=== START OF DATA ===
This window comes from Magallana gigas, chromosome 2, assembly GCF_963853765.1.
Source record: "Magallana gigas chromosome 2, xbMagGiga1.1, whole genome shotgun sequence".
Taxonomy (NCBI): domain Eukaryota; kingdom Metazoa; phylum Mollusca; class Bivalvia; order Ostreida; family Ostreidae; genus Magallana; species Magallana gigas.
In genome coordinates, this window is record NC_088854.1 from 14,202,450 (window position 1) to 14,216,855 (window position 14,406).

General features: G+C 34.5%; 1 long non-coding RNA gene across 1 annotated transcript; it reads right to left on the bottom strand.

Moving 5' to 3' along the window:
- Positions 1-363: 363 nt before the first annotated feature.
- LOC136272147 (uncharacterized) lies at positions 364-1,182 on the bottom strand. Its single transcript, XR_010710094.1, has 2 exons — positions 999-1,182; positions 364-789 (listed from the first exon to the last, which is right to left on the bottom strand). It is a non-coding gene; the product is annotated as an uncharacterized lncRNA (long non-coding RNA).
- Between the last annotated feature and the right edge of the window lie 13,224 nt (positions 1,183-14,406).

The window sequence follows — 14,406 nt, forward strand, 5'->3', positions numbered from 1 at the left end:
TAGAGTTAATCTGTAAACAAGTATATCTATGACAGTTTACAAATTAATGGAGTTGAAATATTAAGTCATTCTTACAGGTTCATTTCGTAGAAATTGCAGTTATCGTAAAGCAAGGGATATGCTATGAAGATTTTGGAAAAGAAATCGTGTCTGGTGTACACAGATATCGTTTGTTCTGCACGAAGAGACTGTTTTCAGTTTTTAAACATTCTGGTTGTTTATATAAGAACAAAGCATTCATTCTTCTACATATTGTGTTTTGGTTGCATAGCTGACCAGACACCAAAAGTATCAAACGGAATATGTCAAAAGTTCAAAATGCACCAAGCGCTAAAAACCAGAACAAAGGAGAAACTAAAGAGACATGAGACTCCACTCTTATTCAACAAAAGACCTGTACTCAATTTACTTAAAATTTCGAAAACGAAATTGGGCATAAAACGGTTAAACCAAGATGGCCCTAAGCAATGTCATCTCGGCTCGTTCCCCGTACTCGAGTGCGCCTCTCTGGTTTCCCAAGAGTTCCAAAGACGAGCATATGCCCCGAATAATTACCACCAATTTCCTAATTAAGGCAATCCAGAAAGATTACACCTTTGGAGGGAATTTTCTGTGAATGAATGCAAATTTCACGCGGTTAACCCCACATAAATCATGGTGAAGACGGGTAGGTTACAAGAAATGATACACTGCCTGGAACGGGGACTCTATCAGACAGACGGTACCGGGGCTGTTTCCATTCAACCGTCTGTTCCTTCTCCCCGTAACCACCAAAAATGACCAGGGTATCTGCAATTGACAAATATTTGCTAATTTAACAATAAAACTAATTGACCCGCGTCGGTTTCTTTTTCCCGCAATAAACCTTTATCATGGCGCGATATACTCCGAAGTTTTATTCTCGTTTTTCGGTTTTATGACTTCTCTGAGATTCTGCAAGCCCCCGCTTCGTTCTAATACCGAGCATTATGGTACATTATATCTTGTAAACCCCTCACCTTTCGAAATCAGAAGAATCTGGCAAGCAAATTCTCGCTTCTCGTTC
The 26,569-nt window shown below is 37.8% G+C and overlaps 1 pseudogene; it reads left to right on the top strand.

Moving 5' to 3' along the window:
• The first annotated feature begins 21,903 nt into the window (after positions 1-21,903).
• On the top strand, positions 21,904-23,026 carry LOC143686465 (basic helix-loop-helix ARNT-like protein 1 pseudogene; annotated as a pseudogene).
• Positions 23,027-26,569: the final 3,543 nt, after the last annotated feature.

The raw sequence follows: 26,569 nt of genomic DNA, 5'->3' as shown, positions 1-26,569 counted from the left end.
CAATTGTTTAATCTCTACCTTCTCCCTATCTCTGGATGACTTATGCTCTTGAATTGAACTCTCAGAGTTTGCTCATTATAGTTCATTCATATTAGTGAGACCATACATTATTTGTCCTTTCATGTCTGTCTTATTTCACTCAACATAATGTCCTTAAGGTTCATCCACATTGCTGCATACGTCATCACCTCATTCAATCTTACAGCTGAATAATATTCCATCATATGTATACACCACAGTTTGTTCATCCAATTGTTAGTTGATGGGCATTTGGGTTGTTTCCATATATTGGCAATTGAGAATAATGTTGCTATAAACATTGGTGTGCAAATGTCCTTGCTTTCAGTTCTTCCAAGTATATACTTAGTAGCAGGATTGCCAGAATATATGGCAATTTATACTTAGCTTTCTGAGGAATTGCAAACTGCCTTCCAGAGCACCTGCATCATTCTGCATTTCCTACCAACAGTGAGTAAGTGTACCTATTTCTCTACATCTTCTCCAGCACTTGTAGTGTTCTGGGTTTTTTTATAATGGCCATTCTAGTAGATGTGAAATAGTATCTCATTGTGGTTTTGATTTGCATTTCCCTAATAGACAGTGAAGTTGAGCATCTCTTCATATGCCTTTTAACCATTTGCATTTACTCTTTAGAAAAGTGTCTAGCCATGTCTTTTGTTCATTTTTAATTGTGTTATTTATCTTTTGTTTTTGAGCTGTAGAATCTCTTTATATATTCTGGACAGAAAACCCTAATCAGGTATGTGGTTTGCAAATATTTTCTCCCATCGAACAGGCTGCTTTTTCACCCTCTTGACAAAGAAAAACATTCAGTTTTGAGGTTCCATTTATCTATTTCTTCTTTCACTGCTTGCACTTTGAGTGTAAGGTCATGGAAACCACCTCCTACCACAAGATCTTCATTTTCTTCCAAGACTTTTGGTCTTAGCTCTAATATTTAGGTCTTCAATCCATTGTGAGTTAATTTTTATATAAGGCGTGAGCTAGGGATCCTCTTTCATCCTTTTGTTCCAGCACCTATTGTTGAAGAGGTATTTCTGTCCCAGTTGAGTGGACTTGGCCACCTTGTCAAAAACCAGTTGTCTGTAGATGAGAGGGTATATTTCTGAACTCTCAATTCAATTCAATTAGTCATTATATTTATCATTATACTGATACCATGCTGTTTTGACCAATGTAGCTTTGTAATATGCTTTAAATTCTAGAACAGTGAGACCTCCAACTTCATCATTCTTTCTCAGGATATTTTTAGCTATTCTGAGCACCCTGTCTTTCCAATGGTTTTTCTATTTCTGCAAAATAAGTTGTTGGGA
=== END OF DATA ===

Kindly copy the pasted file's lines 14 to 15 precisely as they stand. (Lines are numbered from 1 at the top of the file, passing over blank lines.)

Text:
• The first annotated feature begins 21,903 nt into the window (after positions 1-21,903).
• On the top strand, positions 21,904-23,026 carry LOC143686465 (basic helix-loop-helix ARNT-like protein 1 pseudogene; annotated as a pseudogene).